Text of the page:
Photographers Denis Esakov and Dmitry Vasilenko set to the skies above the former Soviet Union with the use of a drone to capture previously unseen views of soviet international style architecture. The project – suitably named the Fifth Façade – reveals the hidden geometries of these monumental buildings, forcing a re-evaluation of the works themselves and the architects that conceived them. The images expose an intriguing composition of shapes and proportions, sparking a query as to whether there is hidden symbolism within the plans. An example of this can be found in the design of one of the ten buildings photographed by the duo, the Institute of Bioorganic Chemistry located in Moscow. From a person’s perspective standing at ground level, the complex appears as a monolithic composition of interconnecting tower blocks which span the length of the site. Only from above is the true form of the building revealed. Is it a coincidence that the structure closely resembles the weaving logo of the institute, inspired by a strand of DNA? And, could there be more to the geometries of the other nine buildings than initially meets the eye?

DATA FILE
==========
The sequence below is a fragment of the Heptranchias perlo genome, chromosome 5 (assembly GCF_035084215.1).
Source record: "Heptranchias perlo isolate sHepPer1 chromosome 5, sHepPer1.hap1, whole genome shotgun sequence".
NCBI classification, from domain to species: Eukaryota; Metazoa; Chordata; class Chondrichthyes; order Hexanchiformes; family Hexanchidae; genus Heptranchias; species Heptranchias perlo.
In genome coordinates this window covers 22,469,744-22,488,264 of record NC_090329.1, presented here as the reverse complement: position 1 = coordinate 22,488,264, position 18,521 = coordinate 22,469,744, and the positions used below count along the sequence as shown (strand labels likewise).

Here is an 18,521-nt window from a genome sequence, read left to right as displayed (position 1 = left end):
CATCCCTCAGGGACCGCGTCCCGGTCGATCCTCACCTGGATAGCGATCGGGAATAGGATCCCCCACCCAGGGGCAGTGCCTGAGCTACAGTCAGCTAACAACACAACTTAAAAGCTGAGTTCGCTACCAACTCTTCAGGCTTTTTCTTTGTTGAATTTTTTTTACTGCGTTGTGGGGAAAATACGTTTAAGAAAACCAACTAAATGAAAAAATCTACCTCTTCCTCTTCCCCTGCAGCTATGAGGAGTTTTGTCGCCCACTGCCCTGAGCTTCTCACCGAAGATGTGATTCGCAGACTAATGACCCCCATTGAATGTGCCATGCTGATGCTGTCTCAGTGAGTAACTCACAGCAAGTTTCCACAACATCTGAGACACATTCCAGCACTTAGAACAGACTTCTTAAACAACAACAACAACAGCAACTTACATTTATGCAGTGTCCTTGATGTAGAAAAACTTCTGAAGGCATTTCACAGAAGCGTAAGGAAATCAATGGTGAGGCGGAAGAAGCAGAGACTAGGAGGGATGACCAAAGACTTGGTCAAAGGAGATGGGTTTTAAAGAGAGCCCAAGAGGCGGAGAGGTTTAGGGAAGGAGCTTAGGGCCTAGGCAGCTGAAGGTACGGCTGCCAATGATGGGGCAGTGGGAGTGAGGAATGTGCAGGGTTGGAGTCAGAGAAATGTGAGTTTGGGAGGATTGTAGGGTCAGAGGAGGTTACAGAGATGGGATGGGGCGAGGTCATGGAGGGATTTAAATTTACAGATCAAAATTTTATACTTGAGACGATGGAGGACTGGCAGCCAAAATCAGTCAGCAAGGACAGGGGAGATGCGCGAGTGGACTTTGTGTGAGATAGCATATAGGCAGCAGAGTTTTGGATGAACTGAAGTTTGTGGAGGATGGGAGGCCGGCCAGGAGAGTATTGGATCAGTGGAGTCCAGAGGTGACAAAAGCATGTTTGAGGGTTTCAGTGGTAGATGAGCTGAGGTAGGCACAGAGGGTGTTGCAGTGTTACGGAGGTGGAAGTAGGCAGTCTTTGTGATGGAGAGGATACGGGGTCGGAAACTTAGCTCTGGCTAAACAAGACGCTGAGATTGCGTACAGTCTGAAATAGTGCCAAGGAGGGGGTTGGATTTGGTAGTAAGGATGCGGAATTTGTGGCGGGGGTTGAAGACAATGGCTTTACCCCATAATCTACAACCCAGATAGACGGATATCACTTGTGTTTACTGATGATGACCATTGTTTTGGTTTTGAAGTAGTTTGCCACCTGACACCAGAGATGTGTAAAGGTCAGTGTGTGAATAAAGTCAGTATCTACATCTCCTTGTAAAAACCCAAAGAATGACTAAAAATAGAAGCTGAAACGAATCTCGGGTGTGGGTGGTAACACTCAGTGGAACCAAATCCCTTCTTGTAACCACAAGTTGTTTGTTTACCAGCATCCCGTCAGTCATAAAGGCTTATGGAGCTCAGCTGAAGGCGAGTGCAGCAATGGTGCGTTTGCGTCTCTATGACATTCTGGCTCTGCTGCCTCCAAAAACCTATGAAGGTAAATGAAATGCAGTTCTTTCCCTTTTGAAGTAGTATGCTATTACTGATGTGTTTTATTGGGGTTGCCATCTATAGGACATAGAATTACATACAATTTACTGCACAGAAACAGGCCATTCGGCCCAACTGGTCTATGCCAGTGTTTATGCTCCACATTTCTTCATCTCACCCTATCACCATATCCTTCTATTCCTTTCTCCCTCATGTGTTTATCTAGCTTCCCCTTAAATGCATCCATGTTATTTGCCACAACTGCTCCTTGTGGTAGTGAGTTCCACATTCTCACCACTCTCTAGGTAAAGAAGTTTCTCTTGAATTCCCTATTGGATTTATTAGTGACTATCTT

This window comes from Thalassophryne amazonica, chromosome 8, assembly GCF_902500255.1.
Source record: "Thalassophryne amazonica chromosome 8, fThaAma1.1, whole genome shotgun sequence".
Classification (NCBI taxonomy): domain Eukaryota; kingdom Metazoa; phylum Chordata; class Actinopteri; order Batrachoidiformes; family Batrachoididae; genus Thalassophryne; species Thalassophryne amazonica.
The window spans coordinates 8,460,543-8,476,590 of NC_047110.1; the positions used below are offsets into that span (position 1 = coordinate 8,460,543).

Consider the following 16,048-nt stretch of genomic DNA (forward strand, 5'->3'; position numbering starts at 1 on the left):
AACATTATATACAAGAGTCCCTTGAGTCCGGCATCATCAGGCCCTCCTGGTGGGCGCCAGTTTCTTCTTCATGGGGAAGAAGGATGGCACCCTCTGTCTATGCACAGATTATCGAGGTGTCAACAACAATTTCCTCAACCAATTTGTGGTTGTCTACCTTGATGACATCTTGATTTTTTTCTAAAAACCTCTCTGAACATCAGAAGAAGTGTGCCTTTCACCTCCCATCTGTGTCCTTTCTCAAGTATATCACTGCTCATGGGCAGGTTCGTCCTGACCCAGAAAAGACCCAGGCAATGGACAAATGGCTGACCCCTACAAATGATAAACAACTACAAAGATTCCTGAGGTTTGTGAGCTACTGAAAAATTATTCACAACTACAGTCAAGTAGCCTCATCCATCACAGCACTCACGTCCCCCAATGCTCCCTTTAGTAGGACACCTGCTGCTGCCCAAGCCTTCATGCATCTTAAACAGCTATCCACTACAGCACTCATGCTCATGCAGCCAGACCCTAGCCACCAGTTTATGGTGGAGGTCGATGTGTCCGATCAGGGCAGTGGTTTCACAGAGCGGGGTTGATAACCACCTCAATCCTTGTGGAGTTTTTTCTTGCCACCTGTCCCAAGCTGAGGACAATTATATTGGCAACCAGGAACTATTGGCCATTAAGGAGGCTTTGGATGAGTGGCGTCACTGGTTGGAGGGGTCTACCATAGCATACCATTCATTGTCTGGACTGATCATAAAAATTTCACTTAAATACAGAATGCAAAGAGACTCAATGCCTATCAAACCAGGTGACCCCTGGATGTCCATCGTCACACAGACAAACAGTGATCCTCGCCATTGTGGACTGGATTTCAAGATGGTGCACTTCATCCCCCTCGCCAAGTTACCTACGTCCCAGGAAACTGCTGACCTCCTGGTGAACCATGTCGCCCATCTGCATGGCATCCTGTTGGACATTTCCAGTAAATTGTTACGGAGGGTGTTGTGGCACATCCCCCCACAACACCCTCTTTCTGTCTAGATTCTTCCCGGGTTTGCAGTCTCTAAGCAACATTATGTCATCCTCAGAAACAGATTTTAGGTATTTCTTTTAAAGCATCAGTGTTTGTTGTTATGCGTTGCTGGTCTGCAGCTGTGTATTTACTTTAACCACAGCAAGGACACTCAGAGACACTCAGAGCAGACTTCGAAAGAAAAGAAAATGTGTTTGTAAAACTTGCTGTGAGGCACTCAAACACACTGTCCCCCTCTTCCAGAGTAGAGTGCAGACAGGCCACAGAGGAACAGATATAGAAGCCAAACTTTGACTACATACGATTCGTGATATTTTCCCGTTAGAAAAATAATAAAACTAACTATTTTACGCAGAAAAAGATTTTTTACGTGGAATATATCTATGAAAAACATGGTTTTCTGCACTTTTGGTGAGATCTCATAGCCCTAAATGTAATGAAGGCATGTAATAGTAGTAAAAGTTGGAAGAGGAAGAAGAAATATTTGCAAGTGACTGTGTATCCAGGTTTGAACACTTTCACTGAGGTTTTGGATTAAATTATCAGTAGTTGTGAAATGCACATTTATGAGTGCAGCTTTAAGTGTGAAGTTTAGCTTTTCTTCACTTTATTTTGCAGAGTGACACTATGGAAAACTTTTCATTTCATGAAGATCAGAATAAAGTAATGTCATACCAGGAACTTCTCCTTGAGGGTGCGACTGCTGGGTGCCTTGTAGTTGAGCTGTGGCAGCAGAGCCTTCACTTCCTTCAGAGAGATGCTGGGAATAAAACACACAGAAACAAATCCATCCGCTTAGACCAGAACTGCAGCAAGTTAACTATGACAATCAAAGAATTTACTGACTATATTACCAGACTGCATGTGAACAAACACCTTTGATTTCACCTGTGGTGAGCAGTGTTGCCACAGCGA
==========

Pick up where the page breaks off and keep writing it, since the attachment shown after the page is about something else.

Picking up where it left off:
Residential area Severnoye Chertanovo by M.Posokhin and L.Dubek

Orlov Museum of Paleontology by Y. Platonov

V. I. Lenin Museum by Leonid Pavlov

Pioneer Palace by V. Egerev, V. Kubasov, F. Novikov, B. Palui, I. Pokrovsky, M. Khazhakhyan and Y. Ionov

Druzhba Multipurpose Arena by Y. Bolshakov

Photos courtesy of Denis Esakov and Dmitry Vasilenko

Mark #59 explores the exciting architectural ancestry of eastern Germany, once home of the nation's famous reformer, Martin Luther. Find your copy in the Frame store.